Papaya mealybug invaded East Africa between 2015 to 2020. The pest causes 57%- 91% yield and £2,224/ha household economic losses annually and severely impacts the livelihoods of smallholder farmers. As a means of control, nearly 51% of farmers manage the pest using pesticides which harm insect biodiversity in addition to other non-target effects. Biological control is an ecologically friendlier approach that has controlled papaya mealybug elsewhere around the globe. This project aims to introduce Acerophagus papayae for classical biological control of papaya mealybug. Through this initiative, the project intends to improve the capacity of farmers and extension services to adopt climate-smart conservation biocontrol practices that interface with biodiversity conservation efforts and ultimately enhance food security.
Crop protection in Africa relies heavily on the use of synthetic chemical pesticides. They are perceived to be more effective than other methods but human health concerns and the resistance to them in pest populations is shifting the tide towards lower risk pest management methodologies. Biopesticides are considered a suitable alternative in fall armyworm (FAW) management as they are typically more specific than most synthetic pesticides and are a lower risk to health and the environment. However, those commercial biopesticide products that are available, from the Americas and Europe, to use against FAW in Africa are not available due to inadequate knowledge on their efficacy.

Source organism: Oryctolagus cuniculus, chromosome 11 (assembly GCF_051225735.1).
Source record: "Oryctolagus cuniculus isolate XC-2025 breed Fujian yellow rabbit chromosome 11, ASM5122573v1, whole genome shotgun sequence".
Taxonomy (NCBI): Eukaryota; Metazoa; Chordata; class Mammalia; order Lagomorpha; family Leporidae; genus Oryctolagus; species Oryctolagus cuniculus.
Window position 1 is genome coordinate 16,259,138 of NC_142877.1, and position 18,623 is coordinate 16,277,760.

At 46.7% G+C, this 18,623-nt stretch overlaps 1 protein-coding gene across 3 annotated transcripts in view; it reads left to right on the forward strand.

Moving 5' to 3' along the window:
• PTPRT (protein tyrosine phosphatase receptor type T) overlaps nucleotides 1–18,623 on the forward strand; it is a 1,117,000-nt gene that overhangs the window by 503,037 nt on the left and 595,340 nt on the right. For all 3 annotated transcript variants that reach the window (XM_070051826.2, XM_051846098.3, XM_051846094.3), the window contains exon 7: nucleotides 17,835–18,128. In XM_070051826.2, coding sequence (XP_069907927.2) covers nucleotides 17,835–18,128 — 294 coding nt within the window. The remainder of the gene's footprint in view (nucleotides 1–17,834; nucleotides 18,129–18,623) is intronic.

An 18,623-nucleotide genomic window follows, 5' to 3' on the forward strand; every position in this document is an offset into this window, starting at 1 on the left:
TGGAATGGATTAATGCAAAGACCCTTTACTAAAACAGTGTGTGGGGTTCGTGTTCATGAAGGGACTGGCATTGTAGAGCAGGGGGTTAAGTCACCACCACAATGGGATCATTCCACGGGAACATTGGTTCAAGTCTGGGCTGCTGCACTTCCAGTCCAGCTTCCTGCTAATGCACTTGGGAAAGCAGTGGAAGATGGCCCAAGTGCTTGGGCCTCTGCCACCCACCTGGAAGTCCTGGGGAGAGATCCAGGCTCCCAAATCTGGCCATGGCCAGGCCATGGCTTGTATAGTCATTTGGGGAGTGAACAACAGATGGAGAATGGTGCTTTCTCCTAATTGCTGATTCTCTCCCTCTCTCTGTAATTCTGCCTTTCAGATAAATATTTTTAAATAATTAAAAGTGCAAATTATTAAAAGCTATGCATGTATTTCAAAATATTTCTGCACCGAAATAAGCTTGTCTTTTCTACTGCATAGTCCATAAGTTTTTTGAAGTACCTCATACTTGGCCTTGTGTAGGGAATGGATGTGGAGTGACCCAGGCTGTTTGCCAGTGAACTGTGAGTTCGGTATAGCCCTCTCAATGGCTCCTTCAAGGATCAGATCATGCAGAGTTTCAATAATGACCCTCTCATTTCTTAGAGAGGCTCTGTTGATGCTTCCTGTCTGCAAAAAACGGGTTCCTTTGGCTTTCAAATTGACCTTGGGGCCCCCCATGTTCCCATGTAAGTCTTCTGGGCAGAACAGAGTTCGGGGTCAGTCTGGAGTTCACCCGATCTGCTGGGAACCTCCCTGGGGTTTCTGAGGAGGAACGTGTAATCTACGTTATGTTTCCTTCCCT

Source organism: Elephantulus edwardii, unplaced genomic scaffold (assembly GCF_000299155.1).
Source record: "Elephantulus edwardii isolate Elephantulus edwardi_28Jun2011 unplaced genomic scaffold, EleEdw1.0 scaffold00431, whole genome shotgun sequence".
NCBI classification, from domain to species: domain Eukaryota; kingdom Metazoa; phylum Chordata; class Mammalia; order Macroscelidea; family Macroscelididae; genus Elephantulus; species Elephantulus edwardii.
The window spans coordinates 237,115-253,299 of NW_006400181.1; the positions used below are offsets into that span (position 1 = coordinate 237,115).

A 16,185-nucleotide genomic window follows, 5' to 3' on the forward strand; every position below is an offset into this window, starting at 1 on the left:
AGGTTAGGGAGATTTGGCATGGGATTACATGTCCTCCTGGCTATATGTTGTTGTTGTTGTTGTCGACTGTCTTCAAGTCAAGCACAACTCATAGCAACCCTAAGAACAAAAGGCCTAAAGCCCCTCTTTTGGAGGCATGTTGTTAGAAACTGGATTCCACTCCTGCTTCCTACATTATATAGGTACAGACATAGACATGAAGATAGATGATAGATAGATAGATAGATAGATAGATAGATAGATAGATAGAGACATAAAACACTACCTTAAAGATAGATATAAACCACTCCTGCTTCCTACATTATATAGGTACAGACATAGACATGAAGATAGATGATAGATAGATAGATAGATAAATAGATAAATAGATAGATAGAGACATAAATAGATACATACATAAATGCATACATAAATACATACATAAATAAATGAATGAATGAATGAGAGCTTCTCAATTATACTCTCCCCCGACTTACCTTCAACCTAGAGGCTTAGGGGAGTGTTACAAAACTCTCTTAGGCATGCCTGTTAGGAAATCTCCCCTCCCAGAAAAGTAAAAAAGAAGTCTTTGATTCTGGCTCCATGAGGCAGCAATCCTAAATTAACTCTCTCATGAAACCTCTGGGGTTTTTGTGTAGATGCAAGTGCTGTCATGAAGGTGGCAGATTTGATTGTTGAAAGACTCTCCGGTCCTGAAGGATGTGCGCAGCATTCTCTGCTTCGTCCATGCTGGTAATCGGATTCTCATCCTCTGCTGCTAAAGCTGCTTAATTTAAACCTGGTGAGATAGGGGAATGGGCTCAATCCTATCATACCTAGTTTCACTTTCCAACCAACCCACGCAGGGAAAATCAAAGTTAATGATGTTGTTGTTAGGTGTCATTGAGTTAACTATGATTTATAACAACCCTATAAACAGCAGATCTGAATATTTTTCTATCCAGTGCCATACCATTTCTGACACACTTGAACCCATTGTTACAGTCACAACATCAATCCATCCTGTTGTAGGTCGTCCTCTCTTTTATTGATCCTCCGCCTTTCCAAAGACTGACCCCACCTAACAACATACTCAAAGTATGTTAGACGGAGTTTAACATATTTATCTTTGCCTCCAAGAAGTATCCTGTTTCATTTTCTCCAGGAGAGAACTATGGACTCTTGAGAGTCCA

Maize lethal necrosis disease (MLND) negatively affects maize crops and their seeds and is threatening food and economic security in East and Central Africa. This project researched solutions to minimize or eliminate the risks and effects of the disease in the region. Through use of various channels to reach stakeholders along the value chain, CABI disseminated information on the threat of the disease and ways to manage it.